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Review: Baselworld 2017 Tudor Heritage Black Bay Steel and Gold

We take a look at one of the most highly-anticipated watches from Tudor: the Black Bay Steel and Gold.
by Robin Lim on April 9, 2017

The Heritage collection, launched in 2012, is one of the catalyst behind Tudor’s remarkable revival over the last few years. As its name suggests, the collection is inspired by the vintage watches that were previously produced by Tudor, which includes their dive watches and chronographs.

In this year’s Baselworld, Tudor launched three additional models for the Heritage Black Bay collection – the SteelSteel and Gold, as well as the Chronograph. For today’s article, we shall be focusing on our personal favourites – the Steel and Gold, or simply known as the “two-tone”.

 

The case, dial, and hands

 

The Tudor Heritage Black Bay Steel and Gold, or simply known as the “two-tone”

 

It is simply difficult not to take a second glance at the Black Bay Steel and Gold, or simply known as the “two-tone”. To our eyes, the Black Bay watches are stunning by default, with its simple and classic aesthetics which brings us back to the 60s and the 70s.

It is not a novel idea definitely – there are many watches out there that are a combination of two different metals with varying success. Some watches that comes to mind include the Rolex Daytona, Omega Seamaster, as well as the novelties from the Montblanc 1858 collection (albeit in bronze, instead of gold). We are not always fans of such combinations, but seeing the Black Bay “two-tone” is certainly refreshing, and for some reason, one which works rather well with the classic design of the watch.

 

A close-up shot of the “two-tone” Black Bay.

 

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The main differentiating factor between the “two-tone” and the other variants lies in the bezel and the crown. The yellow gold bezel, which comes with a black insert and gilt markings, gives the watch a rather nice contrast. The big yellow gold crown adds a nice touch to the timepiece as well. It is definitely more striking than some of the models in the collection, and the combination works rather well with the black gilt dial as well. The use of gold and steel also accentuates the vintage feel – which is aided by the “Snowflake” hands and the domed sapphire crystal.

Other than that, the watch still retains its 41mm case, which looks and feels just right. It is manufactured using 316L stainless steel, and featuring both polished and brush finish. Despite the use of gold, the watch still gives the vibes that it is a solid tool watch.

 

The Movement

 

The movement in the new Black Bay Steel and Gold – the MT5612. Picture courtesy of Tudor S.A.

 

The watch is powered by Tudor’s in-house MT5612. It is a self-winding COSC-certified movement, featuring a date indicator and a power reserve of approximately 70 hours. The movement, notably, is also fitted to some of Tudor’s other watches. They include the new Pelagos, as well as the latest Black Bay Steel. It is a solid workhorse movement, although its utilitarian purpose means that there aren’t too fanciful finishing or decorations on the calibre itself.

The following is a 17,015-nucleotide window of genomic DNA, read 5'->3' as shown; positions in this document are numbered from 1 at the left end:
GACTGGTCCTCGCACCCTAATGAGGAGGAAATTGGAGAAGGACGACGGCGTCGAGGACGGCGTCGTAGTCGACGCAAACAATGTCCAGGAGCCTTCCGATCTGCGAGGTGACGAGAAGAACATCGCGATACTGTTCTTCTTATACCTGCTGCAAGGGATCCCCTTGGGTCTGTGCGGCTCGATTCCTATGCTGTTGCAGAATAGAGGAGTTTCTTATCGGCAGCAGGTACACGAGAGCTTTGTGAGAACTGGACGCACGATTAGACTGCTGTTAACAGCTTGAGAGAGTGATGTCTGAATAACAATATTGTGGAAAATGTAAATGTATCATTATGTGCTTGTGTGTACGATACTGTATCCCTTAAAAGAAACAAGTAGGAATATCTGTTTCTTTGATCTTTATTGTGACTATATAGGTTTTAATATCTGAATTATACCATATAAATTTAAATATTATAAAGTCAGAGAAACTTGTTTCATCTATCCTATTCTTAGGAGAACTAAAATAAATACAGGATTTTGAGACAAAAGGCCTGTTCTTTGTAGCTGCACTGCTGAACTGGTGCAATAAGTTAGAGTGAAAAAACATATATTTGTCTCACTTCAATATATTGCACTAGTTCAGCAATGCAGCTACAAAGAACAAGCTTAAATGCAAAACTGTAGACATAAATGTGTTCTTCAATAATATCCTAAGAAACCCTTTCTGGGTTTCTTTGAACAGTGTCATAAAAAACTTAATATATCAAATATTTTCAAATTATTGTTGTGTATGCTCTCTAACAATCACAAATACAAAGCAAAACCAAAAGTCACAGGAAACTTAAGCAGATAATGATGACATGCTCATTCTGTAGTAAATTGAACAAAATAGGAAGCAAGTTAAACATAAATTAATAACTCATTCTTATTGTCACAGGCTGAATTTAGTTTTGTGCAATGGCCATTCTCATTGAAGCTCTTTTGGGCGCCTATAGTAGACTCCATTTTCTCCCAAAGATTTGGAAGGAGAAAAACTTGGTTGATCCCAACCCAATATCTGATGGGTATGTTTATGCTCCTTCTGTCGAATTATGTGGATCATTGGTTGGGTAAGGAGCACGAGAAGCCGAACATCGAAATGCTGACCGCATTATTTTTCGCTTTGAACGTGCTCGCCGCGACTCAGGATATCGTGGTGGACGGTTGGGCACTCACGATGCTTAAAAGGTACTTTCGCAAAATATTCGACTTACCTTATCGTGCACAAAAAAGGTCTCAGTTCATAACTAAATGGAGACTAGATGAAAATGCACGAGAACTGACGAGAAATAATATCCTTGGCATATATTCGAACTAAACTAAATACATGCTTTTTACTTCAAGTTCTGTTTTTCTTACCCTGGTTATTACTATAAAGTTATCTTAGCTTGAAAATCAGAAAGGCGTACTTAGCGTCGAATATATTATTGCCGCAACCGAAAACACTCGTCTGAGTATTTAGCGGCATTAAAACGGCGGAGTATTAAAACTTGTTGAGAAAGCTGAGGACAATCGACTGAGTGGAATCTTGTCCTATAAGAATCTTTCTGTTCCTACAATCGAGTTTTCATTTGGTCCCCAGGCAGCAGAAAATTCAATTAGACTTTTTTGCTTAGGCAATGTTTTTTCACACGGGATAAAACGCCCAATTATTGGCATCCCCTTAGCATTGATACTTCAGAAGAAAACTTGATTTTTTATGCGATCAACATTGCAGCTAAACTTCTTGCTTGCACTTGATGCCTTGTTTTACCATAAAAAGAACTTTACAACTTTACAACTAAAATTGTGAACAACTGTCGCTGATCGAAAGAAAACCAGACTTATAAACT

The date function is an interesting addition. Beside the new Black Bay Steel, this is the other model from the collection that features this indicator. We are, however, divided on this. On one hand, the date function is something that is useful for many. However, some of us prefer the cleaner and more symmetrical dial that didn’t feature the additional date window at the 3 o’clock position. It really boils down to individual preferences.

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Concluding Thoughts

 

A wristshot of the “two-tone” Tudor Heritage Black Bay.

 

Tudor had outdone themselves again with the Black Bay Steel and Gold. No, it is not another revolutionary watch with some mind-boggling breakthrough, but they have managed to disrupt the market with a well-priced and solid timepiece. The most affordable variant – fitted with a distressed leather strap and an additional fabric strap – is priced reasonably at CHF 3,600 (approximately S$5,015). A similar model from Rolex is much more. The watch is also available with a steel bracelet, featuring gold-filled links in the middle. That one is slightly pricier, at CHF 4,700 (approximately S$6,550). Both are excellent in their own ways, although we have a slight soft-spot for the model with the leather strap.

However, this leads us to another question. What’s next for the Black Bay collection? It is certainly something that will be interesting to find out, considering that there aren’t many options or variations that are left for them to play around with. Perhaps we will see a full-gold Black Bay, or a dual-color bezel like the Rolex GMT-Master “Batman”? Or maybe Tudor will include other complications, such as the GMT function? Well, it is anybody’s guess. But we will surely keep our eyes peel for the next Baselworld in 2018.

 

Technical Specifications

Tudor Heritage Black Bay Steel and Gold

Case: 41 mm steel case with polished and satin finish

Bezel: Unidirectional rotating bezel in yellow gold with 60-minute graduated matt black anodised aluminium disc, gold markings

Movement: Manufacture Calibre MT5612 (COSC), Self-winding mechanical movement with bidirectional rotor system

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Power reserve: Approximately 70 hours

Winding crown: Yellow gold screw-down winding crown, with the TUDOR rose engraved and lacquered in black, with black anodised aluminium winding crown tube

Dial: Black, domed

Crystal: Domed sapphire crystal

Waterproofness: Waterproof to 200 m (660 ft)

Bracelet: Steel and yellow gold bracelet or aged leather strap with folding clasp and safety catch

*Additional fabric strap with buckle included in the box

 

 

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